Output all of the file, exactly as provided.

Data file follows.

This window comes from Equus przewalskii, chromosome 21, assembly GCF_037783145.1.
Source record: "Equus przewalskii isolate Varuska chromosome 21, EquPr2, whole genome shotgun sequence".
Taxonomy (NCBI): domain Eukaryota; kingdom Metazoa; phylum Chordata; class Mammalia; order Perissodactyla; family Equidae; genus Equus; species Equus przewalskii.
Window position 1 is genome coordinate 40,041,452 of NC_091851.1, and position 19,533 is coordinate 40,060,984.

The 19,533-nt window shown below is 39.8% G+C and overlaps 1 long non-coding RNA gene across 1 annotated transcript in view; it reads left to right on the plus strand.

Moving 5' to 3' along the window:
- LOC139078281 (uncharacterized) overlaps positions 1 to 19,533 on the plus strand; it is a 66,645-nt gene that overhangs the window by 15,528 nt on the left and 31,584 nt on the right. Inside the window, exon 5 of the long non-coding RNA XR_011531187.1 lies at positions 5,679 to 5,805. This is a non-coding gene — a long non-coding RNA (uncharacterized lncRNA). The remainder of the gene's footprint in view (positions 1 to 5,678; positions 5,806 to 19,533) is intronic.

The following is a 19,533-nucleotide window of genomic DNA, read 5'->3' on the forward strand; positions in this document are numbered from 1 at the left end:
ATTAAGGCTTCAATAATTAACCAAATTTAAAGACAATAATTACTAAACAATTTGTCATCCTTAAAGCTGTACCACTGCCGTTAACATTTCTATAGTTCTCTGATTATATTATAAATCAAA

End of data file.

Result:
This window comes from Equus przewalskii, chromosome 21, assembly GCF_037783145.1.
Source record: "Equus przewalskii isolate Varuska chromosome 21, EquPr2, whole genome shotgun sequence".
Taxonomy (NCBI): domain Eukaryota; kingdom Metazoa; phylum Chordata; class Mammalia; order Perissodactyla; family Equidae; genus Equus; species Equus przewalskii.
Window position 1 is genome coordinate 40,041,452 of NC_091851.1, and position 19,533 is coordinate 40,060,984.

The 19,533-nt window shown below is 39.8% G+C and overlaps 1 long non-coding RNA gene across 1 annotated transcript in view; it reads left to right on the plus strand.

Moving 5' to 3' along the window:
- LOC139078281 (uncharacterized) overlaps positions 1 to 19,533 on the plus strand; it is a 66,645-nt gene that overhangs the window by 15,528 nt on the left and 31,584 nt on the right. Inside the window, exon 5 of the long non-coding RNA XR_011531187.1 lies at positions 5,679 to 5,805. This is a non-coding gene — a long non-coding RNA (uncharacterized lncRNA). The remainder of the gene's footprint in view (positions 1 to 5,678; positions 5,806 to 19,533) is intronic.

The following is a 19,533-nucleotide window of genomic DNA, read 5'->3' on the forward strand; positions in this document are numbered from 1 at the left end:
ATTAAGGCTTCAATAATTAACCAAATTTAAAGACAATAATTACTAAACAATTTGTCATCCTTAAAGCTGTACCACTGCCGTTAACATTTCTATAGTTCTCTGATTATATTATAAATCAAA